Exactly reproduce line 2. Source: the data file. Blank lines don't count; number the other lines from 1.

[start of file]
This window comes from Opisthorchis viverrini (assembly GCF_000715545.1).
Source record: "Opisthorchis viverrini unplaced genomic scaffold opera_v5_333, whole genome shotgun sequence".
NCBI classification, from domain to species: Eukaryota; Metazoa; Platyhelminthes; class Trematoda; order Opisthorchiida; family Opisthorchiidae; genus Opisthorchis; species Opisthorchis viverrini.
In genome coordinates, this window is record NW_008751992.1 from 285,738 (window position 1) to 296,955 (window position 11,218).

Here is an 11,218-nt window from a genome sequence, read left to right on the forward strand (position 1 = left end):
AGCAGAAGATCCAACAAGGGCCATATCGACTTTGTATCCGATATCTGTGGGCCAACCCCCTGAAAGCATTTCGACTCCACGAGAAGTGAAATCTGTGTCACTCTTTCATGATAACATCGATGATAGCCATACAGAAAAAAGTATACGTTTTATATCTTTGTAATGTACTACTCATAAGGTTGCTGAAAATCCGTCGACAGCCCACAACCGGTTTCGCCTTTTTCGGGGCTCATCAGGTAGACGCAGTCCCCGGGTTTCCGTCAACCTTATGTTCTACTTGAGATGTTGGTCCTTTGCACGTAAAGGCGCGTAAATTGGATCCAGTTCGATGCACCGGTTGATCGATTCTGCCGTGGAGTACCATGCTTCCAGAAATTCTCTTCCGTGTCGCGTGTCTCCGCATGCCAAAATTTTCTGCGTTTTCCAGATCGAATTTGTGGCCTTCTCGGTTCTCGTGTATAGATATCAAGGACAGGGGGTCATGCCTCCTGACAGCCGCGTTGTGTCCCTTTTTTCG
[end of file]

Source record: "Opisthorchis viverrini unplaced genomic scaffold opera_v5_333, whole genome shotgun sequence".